Sources: DSM-5, Health Promotion Board, Institute of Mental Health, NCSS , recalls a trying moment at a supermarket, “My father is in a wheelchair. We were pushing him around to do shopping and suddenly he passed motion. It was on the floor everywhere. I was panicking. The upsetting part was the cleaner, with all the equipment he had, refused to help.”
The self-acceptance we need
Nadia Daeng says that she struggled with guilt while growing up as a caregiver to her sister with borderline personality disorder Borderline personality disorder is an illness marked by an ongoing pattern of varying moods, self-image, and behaviour. These symptoms often result in impulsive actions and problems in relationships.
Source: Institute of Mental Health :
“There are so many layers to it because as a sibling, I've had my sister say to my mom, ‘Why does Nadia get to have a normal life? Why does Nadia get to go out and have friends and have a career? And go for parties and all,” says Nadia. “Every time I have a milestone, my sister gets affected to a point where she will have a breakdown and we have to let her time-out for a couple of weeks in the hospital.”
Faiza recounts a moment of truth in her caregiving journey: “I have a very good friend who is a doctor and I told her my son has schizophrenia-like symptoms. She told me, ‘No, you gotta stop this. He has schizophrenia.’ And I cried for two days after that, because it was hard to gather courage to move forward. If I didn't accept that first, how am I going to help him?”
Gabriel also shares that it took him a lot of courage to talk about his daughter’s attempted suicide. “We didn’t share with our relatives, because I didn't want to hurt my parents. And I don't think my friends will understand. Imagine [nearly] losing your daughter at 17 years old.”
The burnout we endure
“Every time my daughter has an episode, we will all be going into our little rooms, to find out how to get her back out of that situation. We will be so stressed, frustrated and depressed,” says Gabriel. Even when she's feeling better, you still wonder, ‘When is the next episode? How do I prepare for it?’.”
Dealing with aggressive, chaotic and self-harming behaviour from a loved one can be traumatising for caregivers, according to CAL. Moments like these can cause relationships to deteriorate if caregivers do not seek help.
“Caregiver burnout is real because I have been diagnosed with depression. So I'm having to learn to take care of myself too,” says Nadia. “It feels like there is no end. And as much as our lives have been affected by my sister's illness, we still love her. There are many days where I want to just tap out.”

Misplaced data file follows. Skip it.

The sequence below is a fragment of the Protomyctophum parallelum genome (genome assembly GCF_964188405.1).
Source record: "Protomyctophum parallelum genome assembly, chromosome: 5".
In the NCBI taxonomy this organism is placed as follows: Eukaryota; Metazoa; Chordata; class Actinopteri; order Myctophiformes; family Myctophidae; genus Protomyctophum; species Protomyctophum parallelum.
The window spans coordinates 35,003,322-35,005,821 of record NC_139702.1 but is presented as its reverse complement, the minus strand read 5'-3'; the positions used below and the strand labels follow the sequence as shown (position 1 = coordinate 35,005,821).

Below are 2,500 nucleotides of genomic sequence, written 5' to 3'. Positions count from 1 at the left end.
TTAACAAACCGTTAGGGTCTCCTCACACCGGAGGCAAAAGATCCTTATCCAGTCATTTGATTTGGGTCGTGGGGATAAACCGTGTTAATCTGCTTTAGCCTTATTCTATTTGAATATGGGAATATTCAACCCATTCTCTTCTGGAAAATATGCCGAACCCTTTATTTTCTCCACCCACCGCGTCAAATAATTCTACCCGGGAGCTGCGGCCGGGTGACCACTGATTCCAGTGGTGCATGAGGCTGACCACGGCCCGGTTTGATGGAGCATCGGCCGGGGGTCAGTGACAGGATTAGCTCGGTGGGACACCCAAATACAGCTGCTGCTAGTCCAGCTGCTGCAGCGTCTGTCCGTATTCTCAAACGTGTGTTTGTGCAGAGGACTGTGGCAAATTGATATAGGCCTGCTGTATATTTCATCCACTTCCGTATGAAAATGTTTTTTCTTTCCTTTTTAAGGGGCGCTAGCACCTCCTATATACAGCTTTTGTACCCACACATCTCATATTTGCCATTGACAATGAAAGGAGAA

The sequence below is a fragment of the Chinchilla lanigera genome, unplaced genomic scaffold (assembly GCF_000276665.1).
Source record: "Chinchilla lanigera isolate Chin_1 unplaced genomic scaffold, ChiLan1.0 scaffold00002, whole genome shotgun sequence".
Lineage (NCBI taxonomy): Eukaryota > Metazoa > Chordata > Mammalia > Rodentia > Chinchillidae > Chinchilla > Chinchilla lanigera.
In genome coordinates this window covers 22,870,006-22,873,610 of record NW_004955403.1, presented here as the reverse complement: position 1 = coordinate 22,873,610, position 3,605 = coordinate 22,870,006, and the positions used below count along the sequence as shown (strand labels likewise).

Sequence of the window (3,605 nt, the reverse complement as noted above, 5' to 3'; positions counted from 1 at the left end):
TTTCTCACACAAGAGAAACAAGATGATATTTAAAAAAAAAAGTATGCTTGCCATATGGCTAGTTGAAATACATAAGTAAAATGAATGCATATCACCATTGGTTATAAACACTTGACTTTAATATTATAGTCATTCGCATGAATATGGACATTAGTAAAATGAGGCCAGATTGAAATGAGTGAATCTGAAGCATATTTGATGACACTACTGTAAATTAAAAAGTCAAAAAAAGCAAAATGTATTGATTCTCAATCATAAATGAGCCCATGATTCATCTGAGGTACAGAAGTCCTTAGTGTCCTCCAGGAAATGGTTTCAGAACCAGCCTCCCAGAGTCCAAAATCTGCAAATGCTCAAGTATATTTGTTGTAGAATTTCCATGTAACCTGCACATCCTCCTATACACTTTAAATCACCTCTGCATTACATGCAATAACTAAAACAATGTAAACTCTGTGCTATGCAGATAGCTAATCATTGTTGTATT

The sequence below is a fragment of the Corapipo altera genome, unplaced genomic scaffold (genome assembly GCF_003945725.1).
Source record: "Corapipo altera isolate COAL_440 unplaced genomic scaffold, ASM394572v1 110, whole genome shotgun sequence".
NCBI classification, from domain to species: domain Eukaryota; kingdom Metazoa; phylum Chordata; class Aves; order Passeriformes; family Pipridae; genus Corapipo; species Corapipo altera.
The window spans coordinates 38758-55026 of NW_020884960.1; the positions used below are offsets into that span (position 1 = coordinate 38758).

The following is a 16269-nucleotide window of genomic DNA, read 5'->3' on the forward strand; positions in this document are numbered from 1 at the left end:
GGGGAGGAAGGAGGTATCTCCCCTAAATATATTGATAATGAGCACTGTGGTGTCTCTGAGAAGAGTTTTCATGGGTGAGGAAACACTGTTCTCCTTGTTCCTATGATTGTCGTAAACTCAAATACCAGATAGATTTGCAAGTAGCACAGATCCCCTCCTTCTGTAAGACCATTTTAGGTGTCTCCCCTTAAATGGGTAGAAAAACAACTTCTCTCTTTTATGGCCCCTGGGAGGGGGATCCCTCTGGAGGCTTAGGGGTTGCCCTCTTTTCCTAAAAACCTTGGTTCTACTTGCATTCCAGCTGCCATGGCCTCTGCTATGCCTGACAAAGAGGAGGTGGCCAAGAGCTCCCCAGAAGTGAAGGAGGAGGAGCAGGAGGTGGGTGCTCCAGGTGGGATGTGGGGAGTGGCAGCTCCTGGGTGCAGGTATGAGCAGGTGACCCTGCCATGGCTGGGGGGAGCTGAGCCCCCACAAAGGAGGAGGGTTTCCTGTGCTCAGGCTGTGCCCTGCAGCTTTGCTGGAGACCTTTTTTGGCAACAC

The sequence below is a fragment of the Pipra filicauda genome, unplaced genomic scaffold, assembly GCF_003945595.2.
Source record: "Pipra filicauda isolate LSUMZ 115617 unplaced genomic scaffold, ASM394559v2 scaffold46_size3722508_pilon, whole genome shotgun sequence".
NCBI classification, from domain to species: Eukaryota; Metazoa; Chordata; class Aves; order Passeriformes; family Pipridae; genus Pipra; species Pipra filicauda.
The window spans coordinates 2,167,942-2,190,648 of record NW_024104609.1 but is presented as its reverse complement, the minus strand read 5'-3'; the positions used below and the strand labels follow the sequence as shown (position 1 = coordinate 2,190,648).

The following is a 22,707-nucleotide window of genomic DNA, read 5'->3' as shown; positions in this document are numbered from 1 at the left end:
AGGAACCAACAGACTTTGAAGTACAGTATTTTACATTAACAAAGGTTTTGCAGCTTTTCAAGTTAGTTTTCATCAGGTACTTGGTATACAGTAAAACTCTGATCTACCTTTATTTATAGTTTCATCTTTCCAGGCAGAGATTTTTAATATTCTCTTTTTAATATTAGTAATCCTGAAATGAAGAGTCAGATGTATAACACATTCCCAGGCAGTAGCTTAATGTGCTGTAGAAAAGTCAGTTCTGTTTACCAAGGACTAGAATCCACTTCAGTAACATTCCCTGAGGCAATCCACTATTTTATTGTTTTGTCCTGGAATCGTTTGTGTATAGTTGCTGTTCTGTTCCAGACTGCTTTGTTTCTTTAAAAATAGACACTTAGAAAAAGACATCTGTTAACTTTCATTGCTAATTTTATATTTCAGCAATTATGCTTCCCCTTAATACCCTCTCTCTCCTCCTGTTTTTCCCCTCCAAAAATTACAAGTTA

Notes Richard, “At the beginning, I wanted to kill myself because I could not cope.” And it can be disorienting when his father’s violent behaviour is mixed with moments of tenderness.
“Most of the time my father starts scolding me or screaming and shouting. But at times, he tears up and he thanks me, and holds my hand very tightly. That inspired me [to] continue taking care of him.”
The support we seek
As the group session comes to an end, these participants reiterate the benefits of the C2C programme, which has uplifted them and given them the strength to continue their journey as caregivers. No longer isolated, the guidance has offered hope and resolve to not only be more effective in their caring of loved ones, but also to offer a community to turn to in times of need.
Richard shares how his experience with his father has motivated him to continue to help other caregivers even after his father passes away. “This is my mission,” he says. “I see how caregivers suffer mentally and physically. I want to help other people.”
Reflecting on her experience after participating in CAL’s C2C course, Faiza says, “The 12 weeks was a journey for me to become self-aware, self-accepting of my son, his condition and what we can do as parents to be there for him.”
Nadia adds, “I wasn't going to let this take over my life anymore. I wanted to regain control of the situation and attending the C2C course gave me that. The journey never ends, but CAL has allowed us to find each other.”